CIS341 Lab Exercises 2006: Jess Tutorial

Updated Feb 27th 2006.

If you have any questions, try finding the answer on the Jess documentation before asking the tutor.

Facts and Rules in Jess

Jess, or the Java Expert System Shell as it was first known, is rather more than the name suggests, comprising a general-purpose programming language which can access all Java classes and libraries.

However, don't let the word "Java" put you off: we will start with the basic constructs fact and rule which are enough to develop simple applications without having to do any procedural programming. Unfortunately the Jess documentation does not take the same approach, and expects you to master the more fiddly stuff before getting to the basics of facts and rules.

Before attempting the exercises at the bottom of this page, you should run all the examples below so you can start getting a feel for how Jess applications work.

Starting up Jess

If you are working on a lab machine you just need to click on the "jess" shortcut which should be somewhere on the desktop. You will then see a command-line mode window with the prompt:


To be sure it's working, enter the following elementary Jess program:

(printout t "Hello World!" crlf)

What do you think crlf means?

(If you have a trial version of Jess installed on your own machine, one way to start it up is to open a command-mode window, cd to the Jess folder and enter java jess.Main or java jess.Console.)

Building a Jess application

For your first Jess application you need to do the following things:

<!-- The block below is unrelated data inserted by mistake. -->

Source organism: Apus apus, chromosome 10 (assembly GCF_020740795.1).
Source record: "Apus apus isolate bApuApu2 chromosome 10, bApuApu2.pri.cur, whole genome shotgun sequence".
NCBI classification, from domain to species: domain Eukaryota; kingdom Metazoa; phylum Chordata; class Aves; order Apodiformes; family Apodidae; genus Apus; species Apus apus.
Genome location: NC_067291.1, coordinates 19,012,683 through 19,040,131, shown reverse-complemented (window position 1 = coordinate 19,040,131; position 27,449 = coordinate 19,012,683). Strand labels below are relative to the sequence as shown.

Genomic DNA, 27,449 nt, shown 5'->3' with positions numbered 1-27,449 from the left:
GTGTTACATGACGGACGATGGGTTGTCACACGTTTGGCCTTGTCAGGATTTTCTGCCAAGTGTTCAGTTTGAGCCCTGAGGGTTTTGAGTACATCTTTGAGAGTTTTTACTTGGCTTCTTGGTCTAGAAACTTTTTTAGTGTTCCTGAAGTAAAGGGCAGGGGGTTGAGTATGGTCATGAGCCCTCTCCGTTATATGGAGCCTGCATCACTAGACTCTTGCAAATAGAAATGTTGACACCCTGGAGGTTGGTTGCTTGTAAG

1. Clear working memory by entering the (clear) command;
  2. Create some facts using the (assert) command;
  3. Create some rules using the (defrule) command;
  4. Run the application by entering (run)

Here's an example:

Jess> (assert(smoke))
Jess> (defrule fire1 (smoke) => (assert(fire)) )
Jess> (run)
Jess> (facts)
f-0   (MAIN::smoke) 
f-1   (MAIN::fire) 
For a total of 2 facts. 


The general format of a rule definition is:

(defrule 'name' LHS => RHS) where

LHS is a pattern or combination of patterns which are compared against any facts in working memory;
RHS is a function which is executed when the rule 'fires', i.e. the LHS matches some facts(s) in working memory.

Note the use of the assert function in the above example. If the rule looked like this:

(defrule fire1 (smoke) => (fire) )

then Jess would try to execute a function called 'fire' rather than adding the fact (fire) to working memory.

The LHS can be a Boolean combination for example:

(defrule haircut (pensioner)(thursday)=>(give_discount))
(defrule haircut (and (pensioner)(thursday))=>(give_discount))
(defrule cinema_ticket (or (pensioner)(student)(unemployed)) => (give_discount))
(defrule traffic_light (not(green)) => (stop))


We are using the simplest variety of Jess facts here, namely ordered facts, consisting of a list of atoms between parentheses. Later in the course we will look at unordered facts and shadow facts.

Notice that Jess gives each fact a number: 0 is 'smoke', 1 is 'fire'.

You can remove facts from working memory by entering (retract n), where n is the fact's number.

Try running the example above, and then retract the fact 'smoke' and enter (facts) again. What do you notice?

Now clear your working memory and type in the following example.

Jess> (clear)
Jess> (defrule fire2 (logical (smoke)) => (assert(fire)) )
Jess> (assert(smoke))
Jess> (run)
Jess> (facts)
f-0   (MAIN::smoke) 
f-1   (MAIN::fire) 
For a total of 2 facts.

Now retract 'smoke' again and enter (facts). Do you notice anything different?

Rules with variables